At the risk of over-simplification, there are only two kinds of apps in the world: those that solve big problems, and those that solve little problems. Where you categorize Drinkify will be largely determined by your lifestyle.
While Music Hack Days solve real problems facing today’s music industry, they’re also about having fun with that same technology. Having attended, we can attest to a fair amount of post-hack libation going down after hours.
Drinkify, which creates signature cocktail suggestions to pair with your favorite artists, is a perfect example of when these worlds collide. It combines elements many of us have come to enjoy about hack days: music, booze, and playing with insane amounts of data — in this case, data about music and booze.
The app has quickly become a crowd favorite, going practically viral in the Twitter community since it went live on Sunday.
Drinkify crafts recipes based on artist data from the Echo Nest (publisher of Evolver.fm) and Last.fm, as well as a “proprietary Drinkify database” because, as the developers astutely noted, “booze still doesn’t have an API.”
We caught up with Drinkify developer Matt Ogle (of the Echo Nest), designer Hannah Donovan (also of The Echo Nest) and Lindsay Eyink (on sabbatical from Apple iTunes) to shed some light on the creation of the already-legendary Drinkify web app.
Matt: We think the best hacks should be about something you love; they should “scratch your own itch” and solve personal problems. We all showed up to the hack day on Saturday fairly hungover, and so booze was on our minds. We needed some hair-of-the-dog style recommendations, and so Drinkify (early name: “Boozi.ly”) was born!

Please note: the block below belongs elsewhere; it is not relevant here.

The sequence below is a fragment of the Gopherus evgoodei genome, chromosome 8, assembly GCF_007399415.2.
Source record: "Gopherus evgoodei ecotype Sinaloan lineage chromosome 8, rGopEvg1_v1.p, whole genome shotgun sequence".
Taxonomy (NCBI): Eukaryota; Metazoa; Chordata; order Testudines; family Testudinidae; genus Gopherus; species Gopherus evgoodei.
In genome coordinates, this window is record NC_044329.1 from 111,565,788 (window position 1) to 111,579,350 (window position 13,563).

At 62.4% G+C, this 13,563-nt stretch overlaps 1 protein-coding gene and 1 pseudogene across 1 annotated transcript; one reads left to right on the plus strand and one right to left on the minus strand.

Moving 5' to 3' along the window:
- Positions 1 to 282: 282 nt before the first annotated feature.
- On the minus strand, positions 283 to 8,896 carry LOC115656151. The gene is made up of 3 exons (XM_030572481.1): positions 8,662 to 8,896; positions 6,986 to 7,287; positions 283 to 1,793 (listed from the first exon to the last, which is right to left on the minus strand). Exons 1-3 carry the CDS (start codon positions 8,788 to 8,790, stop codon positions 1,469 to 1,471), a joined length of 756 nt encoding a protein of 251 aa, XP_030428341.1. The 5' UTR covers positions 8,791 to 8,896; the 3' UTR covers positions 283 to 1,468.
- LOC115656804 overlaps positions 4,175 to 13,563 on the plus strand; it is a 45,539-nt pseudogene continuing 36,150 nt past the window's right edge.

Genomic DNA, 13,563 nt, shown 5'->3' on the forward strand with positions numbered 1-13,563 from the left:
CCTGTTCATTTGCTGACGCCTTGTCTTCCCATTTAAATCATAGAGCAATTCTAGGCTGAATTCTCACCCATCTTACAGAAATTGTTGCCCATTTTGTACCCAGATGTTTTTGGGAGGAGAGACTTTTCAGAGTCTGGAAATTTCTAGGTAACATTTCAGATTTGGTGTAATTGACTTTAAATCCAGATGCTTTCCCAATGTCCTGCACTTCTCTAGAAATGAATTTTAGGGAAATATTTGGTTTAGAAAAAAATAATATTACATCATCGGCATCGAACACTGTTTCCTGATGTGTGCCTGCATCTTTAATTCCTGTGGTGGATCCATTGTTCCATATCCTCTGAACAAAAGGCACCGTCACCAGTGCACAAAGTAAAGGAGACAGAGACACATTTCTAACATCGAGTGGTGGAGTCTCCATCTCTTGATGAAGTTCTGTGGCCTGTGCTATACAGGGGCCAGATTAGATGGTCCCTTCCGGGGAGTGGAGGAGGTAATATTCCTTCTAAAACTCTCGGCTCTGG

The question on everybody’s minds — how Drinkify could save the music business (or, if not, at least inspire people to pay for booze), gave us a glimpse of Drinkify’s lofty, if tongue-in-cheek, business model.
Matt: We’ve actually had bands telling us on Twitter what their fave drinks are, so I figure we can charge artists to associate them with their tipples of choice. And then plaster the site in booze ads. Delicious, delicious monetization.
Lindsay Eyink mused at a possible future iPhone app with a two-fold purpose:
“Find local liquor stores” and “buy this track”
Other ideas included drink-recipe T-Shirts in the spirit of Mustachiness, which uses track data to print acoustically-derived “mustaches” on a T-shirt and mugs, and printable recipe cards at the reluctant suggestion of Hannah Donovan, who recently finished a large recipe book project.
None of Drinkify’s recipes are hard-coded, so there’s an opportunity for some real computer-generated humor here. We were happy to see that Drinkify handles even underage artists responsibly (see Justin Bieber’s drink suggestion above.)
Also worth noting, the measurements err towards party-sized (see the screenshot to the right). But who wants to drink alone?
Drinkify is really something to behold, preferably over a cold one. As with any computer-generated response, there are hits and misses. Here are a few gems we came across: